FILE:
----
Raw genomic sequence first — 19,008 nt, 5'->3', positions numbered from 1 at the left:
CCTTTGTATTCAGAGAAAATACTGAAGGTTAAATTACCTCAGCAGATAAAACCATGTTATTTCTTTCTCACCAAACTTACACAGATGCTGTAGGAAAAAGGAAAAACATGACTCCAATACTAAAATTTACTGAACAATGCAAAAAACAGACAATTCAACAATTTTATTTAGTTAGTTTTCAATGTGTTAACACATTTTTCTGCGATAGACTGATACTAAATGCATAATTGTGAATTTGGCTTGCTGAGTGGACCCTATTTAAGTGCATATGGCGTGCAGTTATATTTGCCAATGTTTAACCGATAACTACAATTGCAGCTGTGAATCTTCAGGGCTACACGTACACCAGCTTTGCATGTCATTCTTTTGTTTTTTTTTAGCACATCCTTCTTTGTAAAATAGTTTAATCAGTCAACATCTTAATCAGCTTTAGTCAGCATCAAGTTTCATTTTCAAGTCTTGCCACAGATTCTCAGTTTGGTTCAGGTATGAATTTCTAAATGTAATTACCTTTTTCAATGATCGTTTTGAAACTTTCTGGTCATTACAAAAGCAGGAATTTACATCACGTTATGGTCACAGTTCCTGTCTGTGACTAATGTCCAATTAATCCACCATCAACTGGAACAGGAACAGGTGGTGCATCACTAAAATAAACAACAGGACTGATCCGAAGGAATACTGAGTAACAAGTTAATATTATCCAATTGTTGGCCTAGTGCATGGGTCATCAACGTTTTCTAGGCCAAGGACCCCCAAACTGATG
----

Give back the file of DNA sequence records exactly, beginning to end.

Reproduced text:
Raw genomic sequence first — 19,008 nt, 5'->3', positions numbered from 1 at the left:
CCTTTGTATTCAGAGAAAATACTGAAGGTTAAATTACCTCAGCAGATAAAACCATGTTATTTCTTTCTCACCAAACTTACACAGATGCTGTAGGAAAAAGGAAAAACATGACTCCAATACTAAAATTTACTGAACAATGCAAAAAACAGACAATTCAACAATTTTATTTAGTTAGTTTTCAATGTGTTAACACATTTTTCTGCGATAGACTGATACTAAATGCATAATTGTGAATTTGGCTTGCTGAGTGGACCCTATTTAAGTGCATATGGCGTGCAGTTATATTTGCCAATGTTTAACCGATAACTACAATTGCAGCTGTGAATCTTCAGGGCTACACGTACACCAGCTTTGCATGTCATTCTTTTGTTTTTTTTTAGCACATCCTTCTTTGTAAAATAGTTTAATCAGTCAACATCTTAATCAGCTTTAGTCAGCATCAAGTTTCATTTTCAAGTCTTGCCACAGATTCTCAGTTTGGTTCAGGTATGAATTTCTAAATGTAATTACCTTTTTCAATGATCGTTTTGAAACTTTCTGGTCATTACAAAAGCAGGAATTTACATCACGTTATGGTCACAGTTCCTGTCTGTGACTAATGTCCAATTAATCCACCATCAACTGGAACAGGAACAGGTGGTGCATCACTAAAATAAACAACAGGACTGATCCGAAGGAATACTGAGTAACAAGTTAATATTATCCAATTGTTGGCCTAGTGCATGGGTCATCAACGTTTTCTAGGCCAAGGACCCCCAAACTGATG